Sunday, 9 June 2013

The Single Man

Cerebus: The Women
Art by Dave Sim
(from an interview with Tom Spurgeon, The Comics Journal, 1996)
...I noticed in my life, going through the various romantic permutation - in a relationship, and then out of a relationship - that there were two different ways of thinking for me. I would think one way on my own, and I would think another way in a relationship. The conventional thinking about that, and the thing that really stuck in a lot of people's craws when it came to [Cerebus issue] 186 was, "Well, yeah, of course you think that way when you're alone because you're not supposed to be alone, you just haven't found the right person. As soon as you find the right person, then you become the right you." And the single you is just this victim of past experiences, a person carrying along resentments - the whole victim infection that makes up society at this point. "If you're not like us, the only reason you're not like us is this horrible thing that happened to you when you were growing up. We just have to go back and find out what this horrible thing was, pat you on the back and say, 'It's okay, the bogeyman's gone,' and you'll become like us." Because that's viewed as a universal truth - that a single man is half a couple, a couple with a person missing - it seemed worthwhile to show the view from the other side of the fence. The merged male being devoured psychically by his mate and to do it in such a way that it had the same patronising, pitying, wiser-than-thou quality that a single man gets from the "Don't you worry - someday you'll find the right person and you'll be able to be good and happy like we are." No one likes to be patronised or pitied or talked-down-to. So, as a single, unencumbered, undevoured male, I decided turnabout was fair play - husband as pitiable victim rather than single man as pitiable inadequacy.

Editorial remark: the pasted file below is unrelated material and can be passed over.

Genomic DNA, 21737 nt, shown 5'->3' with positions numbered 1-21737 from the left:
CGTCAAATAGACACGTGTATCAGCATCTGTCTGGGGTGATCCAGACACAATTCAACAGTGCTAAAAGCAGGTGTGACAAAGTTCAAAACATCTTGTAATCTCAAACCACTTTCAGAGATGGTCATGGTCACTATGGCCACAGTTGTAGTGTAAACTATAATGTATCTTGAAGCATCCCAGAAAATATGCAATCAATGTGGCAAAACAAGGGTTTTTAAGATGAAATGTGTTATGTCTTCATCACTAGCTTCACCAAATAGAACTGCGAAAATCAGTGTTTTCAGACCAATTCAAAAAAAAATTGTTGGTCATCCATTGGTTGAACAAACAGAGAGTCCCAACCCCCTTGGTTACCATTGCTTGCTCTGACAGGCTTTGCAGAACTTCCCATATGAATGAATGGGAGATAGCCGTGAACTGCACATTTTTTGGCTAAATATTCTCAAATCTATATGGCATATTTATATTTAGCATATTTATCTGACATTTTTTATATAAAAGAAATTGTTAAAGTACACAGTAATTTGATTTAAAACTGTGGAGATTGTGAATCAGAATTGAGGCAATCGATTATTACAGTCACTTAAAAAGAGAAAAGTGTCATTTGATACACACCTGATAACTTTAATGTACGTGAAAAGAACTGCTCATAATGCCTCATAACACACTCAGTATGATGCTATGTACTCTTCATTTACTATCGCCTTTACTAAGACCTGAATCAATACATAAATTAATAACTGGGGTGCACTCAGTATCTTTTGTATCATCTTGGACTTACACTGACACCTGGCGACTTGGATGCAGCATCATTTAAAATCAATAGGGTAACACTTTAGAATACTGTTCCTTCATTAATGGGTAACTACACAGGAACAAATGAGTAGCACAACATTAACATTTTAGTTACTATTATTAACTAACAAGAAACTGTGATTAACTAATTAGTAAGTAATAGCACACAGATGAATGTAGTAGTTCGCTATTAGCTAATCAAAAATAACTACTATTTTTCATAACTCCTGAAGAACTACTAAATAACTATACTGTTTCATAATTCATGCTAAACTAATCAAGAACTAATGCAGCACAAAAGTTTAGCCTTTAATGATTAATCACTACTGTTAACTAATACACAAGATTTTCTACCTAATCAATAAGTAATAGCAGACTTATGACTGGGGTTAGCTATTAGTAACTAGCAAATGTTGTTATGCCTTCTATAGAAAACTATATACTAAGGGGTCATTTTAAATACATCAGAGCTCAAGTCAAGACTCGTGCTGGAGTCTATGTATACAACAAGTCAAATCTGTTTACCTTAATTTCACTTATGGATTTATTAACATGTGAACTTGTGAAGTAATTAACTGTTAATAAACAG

To me, there is worth - as a distanced observer, as an uninvolved spectator - in commenting on something which a husband or boyfriend is not at liberty to comment on and is probably unable to perceive anyway: what merged permanence is like. To say that wives devour husbands is no greater an exaggeration than to say that husbands suppress their wives. In each case, I would say, the participants are the last ones to recognise the reality of the observation. The man just examining from a distant perspective, I have no vested interest. I don't have to worry about, "Oh, what's the wife going to think about when she reads this?" So it struck me as a good counter balance point. There's so much on that side, we should have a little weight to it over on this side...

1 comment:

Eric Hoffman said...

This interview is reprinted in DAVE SIM: CONVERSATIONS, out now from University of Mississippi Press, available from or any fine brick and mortar! (Shameless plug).